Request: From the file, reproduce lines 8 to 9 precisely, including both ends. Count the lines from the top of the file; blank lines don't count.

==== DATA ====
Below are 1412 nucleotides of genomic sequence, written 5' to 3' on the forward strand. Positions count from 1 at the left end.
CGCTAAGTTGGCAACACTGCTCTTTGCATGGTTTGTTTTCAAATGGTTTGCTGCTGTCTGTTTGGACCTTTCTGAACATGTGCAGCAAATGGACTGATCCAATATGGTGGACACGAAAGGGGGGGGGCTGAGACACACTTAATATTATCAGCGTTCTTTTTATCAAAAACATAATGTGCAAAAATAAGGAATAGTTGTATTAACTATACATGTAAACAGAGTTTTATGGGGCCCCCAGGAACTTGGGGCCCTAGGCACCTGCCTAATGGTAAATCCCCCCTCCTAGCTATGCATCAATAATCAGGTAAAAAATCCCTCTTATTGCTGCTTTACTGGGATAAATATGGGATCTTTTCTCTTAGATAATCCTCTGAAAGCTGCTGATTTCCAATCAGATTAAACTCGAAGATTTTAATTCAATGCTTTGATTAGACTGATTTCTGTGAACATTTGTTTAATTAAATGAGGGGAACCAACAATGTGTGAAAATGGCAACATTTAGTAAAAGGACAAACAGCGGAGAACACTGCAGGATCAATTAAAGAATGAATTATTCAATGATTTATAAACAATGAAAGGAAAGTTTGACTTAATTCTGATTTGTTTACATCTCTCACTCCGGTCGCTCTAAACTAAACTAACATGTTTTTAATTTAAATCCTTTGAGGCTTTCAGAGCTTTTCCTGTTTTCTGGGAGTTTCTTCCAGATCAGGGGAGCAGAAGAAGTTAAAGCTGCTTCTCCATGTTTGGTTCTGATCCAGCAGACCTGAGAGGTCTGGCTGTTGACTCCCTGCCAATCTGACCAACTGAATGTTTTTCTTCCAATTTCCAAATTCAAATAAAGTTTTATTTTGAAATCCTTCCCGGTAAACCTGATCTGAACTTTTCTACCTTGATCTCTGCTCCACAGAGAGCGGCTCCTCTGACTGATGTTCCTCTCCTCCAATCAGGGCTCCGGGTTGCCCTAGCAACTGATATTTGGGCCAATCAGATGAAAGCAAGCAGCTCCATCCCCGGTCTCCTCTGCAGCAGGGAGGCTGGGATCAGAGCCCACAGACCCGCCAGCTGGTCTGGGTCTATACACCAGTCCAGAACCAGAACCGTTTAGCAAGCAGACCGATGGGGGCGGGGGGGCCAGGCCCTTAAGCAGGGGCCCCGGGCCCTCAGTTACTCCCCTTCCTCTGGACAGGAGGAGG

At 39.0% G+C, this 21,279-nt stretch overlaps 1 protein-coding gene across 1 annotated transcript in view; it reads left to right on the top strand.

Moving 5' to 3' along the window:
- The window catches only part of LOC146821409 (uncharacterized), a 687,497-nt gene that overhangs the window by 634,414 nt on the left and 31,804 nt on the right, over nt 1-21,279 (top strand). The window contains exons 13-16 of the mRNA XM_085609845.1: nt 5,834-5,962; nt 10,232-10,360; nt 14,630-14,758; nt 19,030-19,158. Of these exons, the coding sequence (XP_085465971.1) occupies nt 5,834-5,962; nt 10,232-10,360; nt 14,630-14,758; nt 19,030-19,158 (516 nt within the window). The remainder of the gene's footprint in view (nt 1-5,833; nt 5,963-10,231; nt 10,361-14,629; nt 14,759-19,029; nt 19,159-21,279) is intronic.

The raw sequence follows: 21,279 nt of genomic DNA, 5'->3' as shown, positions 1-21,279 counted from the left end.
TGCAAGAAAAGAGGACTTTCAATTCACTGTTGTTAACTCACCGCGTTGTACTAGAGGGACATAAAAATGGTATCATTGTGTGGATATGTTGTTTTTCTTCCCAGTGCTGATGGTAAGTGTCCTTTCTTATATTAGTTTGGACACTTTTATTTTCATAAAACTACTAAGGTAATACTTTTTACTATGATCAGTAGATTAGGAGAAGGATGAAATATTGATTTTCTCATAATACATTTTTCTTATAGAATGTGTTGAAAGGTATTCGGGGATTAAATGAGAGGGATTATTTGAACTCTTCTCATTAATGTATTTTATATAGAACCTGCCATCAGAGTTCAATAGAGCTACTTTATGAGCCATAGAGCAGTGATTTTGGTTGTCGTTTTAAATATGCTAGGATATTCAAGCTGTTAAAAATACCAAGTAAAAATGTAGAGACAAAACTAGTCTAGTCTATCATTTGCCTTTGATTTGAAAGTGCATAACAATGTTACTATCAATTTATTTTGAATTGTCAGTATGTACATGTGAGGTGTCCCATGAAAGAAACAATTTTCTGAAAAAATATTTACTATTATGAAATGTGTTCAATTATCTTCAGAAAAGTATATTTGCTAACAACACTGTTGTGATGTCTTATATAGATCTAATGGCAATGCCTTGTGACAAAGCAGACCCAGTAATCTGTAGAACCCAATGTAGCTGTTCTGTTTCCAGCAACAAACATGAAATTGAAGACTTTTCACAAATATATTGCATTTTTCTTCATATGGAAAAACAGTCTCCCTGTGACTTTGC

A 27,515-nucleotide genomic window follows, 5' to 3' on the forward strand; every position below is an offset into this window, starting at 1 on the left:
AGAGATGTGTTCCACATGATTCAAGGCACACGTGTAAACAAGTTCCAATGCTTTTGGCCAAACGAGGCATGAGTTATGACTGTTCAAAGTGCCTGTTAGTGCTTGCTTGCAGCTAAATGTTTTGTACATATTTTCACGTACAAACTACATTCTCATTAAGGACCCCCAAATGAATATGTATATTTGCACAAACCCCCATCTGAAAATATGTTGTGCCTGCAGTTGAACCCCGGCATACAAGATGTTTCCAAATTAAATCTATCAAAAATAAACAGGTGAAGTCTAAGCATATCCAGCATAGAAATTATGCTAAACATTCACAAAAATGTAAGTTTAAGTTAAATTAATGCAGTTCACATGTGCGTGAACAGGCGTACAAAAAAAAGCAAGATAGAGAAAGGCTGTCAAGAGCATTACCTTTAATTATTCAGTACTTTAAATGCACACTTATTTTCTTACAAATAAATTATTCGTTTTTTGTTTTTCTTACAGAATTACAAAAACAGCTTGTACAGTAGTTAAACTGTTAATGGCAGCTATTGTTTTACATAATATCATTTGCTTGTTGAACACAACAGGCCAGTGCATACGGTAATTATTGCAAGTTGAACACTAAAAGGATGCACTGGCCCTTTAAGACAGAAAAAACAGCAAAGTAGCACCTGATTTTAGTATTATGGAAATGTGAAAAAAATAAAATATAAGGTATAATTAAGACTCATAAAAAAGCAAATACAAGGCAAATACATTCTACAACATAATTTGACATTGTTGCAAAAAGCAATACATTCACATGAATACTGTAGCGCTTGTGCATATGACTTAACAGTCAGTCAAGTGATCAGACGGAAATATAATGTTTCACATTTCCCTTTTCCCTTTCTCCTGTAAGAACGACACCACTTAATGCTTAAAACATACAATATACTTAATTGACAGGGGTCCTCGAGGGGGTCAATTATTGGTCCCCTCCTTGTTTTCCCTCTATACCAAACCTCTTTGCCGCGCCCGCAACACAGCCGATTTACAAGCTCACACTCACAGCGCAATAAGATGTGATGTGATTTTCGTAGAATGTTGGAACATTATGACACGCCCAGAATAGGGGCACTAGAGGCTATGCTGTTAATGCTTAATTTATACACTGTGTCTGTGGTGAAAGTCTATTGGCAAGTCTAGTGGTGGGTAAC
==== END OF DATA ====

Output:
A 27,515-nucleotide genomic window follows, 5' to 3' on the forward strand; every position below is an offset into this window, starting at 1 on the left:
AGAGATGTGTTCCACATGATTCAAGGCACACGTGTAAACAAGTTCCAATGCTTTTGGCCAAACGAGGCATGAGTTATGACTGTTCAAAGTGCCTGTTAGTGCTTGCTTGCAGCTAAATGTTTTGTACATATTTTCACGTACAAACTACATTCTCATTAAGGACCCCCAAATGAATATGTATATTTGCACAAACCCCCATCTGAAAATATGTTGTGCCTGCAGTTGAACCCCGGCATACAAGATGTTTCCAAATTAAATCTATCAAAAATAAACAGGTGAAGTCTAAGCATATCCAGCATAGAAATTATGCTAAACATTCACAAAAATGTAAGTTTAAGTTAAATTAATGCAGTTCACATGTGCGTGAACAGGCGTACAAAAAAAAGCAAGATAGAGAAAGGCTGTCAAGAGCATTACCTTTAATTATTCAGTACTTTAAATGCACACTTATTTTCTTACAAATAAATTATTCGTTTTTTGTTTTTCTTACAGAATTACAAAAACAGCTTGTACAGTAGTTAAACTGTTAATGGCAGCTATTGTTTTACATAATATCATTTGCTTGTTGAACACAACAGGCCAGTGCATACGGTAATTATTGCAAGTTGAACACTAAAAGGATGCACTGGCCCTTTAAGACAGAAAAAACAGCAAAGTAGCACCTGATTTTAGTATTATGGAAATGTGAAAAAAATAAAATATAAGGTATAATTAAGACTCATAAAAAAGCAAATACAAGGCAAATACATTCTACAACATAATTTGACATTGTTGCAAAAAGCAATACATTCACATGAATACTGTAGCGCTTGTGCATATGACTTAACAGTCAGTCAAGTGATCAGACGGAAATATAATGTTTCACATTTCCCTTTTCCCTTTCTCCTGTAAGAACGACACCACTTAATGCTTAAAACATACAATATACTTAATTGACAGGGGTCCTCGAGGGGGTCAATTATTGGTCCCCTCCTTGTTTTCCCTCTATACCAAACCTCTTTGCCGCGCCCGCAACACAGCCGATTTACAAGCTCACACTCACAGCGCAATAAGATGTGATGTGATTTTCGTAGAATGTTGGAACATTATGACACGCCCAGAATAGGGGCACTAGAGGCTATGCTGTTAATGCTTAATTTATACACTGTGTCTGTGGTGAAAGTCTATTGGCAAGTCTAGTGGTGGGTAAC